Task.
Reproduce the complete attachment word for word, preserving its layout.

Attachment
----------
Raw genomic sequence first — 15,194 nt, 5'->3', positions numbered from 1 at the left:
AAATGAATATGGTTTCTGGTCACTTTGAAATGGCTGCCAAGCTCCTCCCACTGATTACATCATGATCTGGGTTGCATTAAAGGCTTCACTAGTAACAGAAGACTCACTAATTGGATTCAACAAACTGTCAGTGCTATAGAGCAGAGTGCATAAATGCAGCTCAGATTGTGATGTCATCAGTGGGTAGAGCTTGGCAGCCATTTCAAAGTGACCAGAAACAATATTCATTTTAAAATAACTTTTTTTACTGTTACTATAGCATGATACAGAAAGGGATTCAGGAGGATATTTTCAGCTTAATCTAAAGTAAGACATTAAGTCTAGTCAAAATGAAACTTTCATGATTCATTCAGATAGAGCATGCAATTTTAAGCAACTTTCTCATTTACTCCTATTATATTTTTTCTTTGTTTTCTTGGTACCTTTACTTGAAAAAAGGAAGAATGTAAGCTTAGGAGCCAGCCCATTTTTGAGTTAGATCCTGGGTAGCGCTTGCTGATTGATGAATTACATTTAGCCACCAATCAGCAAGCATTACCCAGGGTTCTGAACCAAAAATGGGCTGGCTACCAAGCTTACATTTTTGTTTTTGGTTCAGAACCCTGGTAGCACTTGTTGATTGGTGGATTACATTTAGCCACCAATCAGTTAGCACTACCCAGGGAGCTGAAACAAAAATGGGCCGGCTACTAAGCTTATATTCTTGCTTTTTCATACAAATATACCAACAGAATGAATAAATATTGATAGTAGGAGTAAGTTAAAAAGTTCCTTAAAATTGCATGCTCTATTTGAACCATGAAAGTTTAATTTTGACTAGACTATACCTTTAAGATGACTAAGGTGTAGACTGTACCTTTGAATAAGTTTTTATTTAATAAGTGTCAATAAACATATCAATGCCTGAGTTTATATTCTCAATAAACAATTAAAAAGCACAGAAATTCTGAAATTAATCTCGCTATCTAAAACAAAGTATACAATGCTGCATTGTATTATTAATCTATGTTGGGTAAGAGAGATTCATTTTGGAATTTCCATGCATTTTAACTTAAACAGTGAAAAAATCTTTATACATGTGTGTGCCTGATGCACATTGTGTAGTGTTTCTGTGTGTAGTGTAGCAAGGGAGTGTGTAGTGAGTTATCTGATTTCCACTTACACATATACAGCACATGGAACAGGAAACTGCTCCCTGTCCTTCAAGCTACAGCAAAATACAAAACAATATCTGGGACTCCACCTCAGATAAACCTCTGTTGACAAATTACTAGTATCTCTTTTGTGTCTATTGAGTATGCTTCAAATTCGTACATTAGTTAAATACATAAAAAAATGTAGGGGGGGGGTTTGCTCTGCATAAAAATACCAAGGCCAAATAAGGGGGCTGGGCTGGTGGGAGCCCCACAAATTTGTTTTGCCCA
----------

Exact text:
Raw genomic sequence first — 15,194 nt, 5'->3', positions numbered from 1 at the left:
AAATGAATATGGTTTCTGGTCACTTTGAAATGGCTGCCAAGCTCCTCCCACTGATTACATCATGATCTGGGTTGCATTAAAGGCTTCACTAGTAACAGAAGACTCACTAATTGGATTCAACAAACTGTCAGTGCTATAGAGCAGAGTGCATAAATGCAGCTCAGATTGTGATGTCATCAGTGGGTAGAGCTTGGCAGCCATTTCAAAGTGACCAGAAACAATATTCATTTTAAAATAACTTTTTTTACTGTTACTATAGCATGATACAGAAAGGGATTCAGGAGGATATTTTCAGCTTAATCTAAAGTAAGACATTAAGTCTAGTCAAAATGAAACTTTCATGATTCATTCAGATAGAGCATGCAATTTTAAGCAACTTTCTCATTTACTCCTATTATATTTTTTCTTTGTTTTCTTGGTACCTTTACTTGAAAAAAGGAAGAATGTAAGCTTAGGAGCCAGCCCATTTTTGAGTTAGATCCTGGGTAGCGCTTGCTGATTGATGAATTACATTTAGCCACCAATCAGCAAGCATTACCCAGGGTTCTGAACCAAAAATGGGCTGGCTACCAAGCTTACATTTTTGTTTTTGGTTCAGAACCCTGGTAGCACTTGTTGATTGGTGGATTACATTTAGCCACCAATCAGTTAGCACTACCCAGGGAGCTGAAACAAAAATGGGCCGGCTACTAAGCTTATATTCTTGCTTTTTCATACAAATATACCAACAGAATGAATAAATATTGATAGTAGGAGTAAGTTAAAAAGTTCCTTAAAATTGCATGCTCTATTTGAACCATGAAAGTTTAATTTTGACTAGACTATACCTTTAAGATGACTAAGGTGTAGACTGTACCTTTGAATAAGTTTTTATTTAATAAGTGTCAATAAACATATCAATGCCTGAGTTTATATTCTCAATAAACAATTAAAAAGCACAGAAATTCTGAAATTAATCTCGCTATCTAAAACAAAGTATACAATGCTGCATTGTATTATTAATCTATGTTGGGTAAGAGAGATTCATTTTGGAATTTCCATGCATTTTAACTTAAACAGTGAAAAAATCTTTATACATGTGTGTGCCTGATGCACATTGTGTAGTGTTTCTGTGTGTAGTGTAGCAAGGGAGTGTGTAGTGAGTTATCTGATTTCCACTTACACATATACAGCACATGGAACAGGAAACTGCTCCCTGTCCTTCAAGCTACAGCAAAATACAAAACAATATCTGGGACTCCACCTCAGATAAACCTCTGTTGACAAATTACTAGTATCTCTTTTGTGTCTATTGAGTATGCTTCAAATTCGTACATTAGTTAAATACATAAAAAAATGTAGGGGGGGGGTTTGCTCTGCATAAAAATACCAAGGCCAAATAAGGGGGCTGGGCTGGTGGGAGCCCCACAAATTTGTTTTGCCCA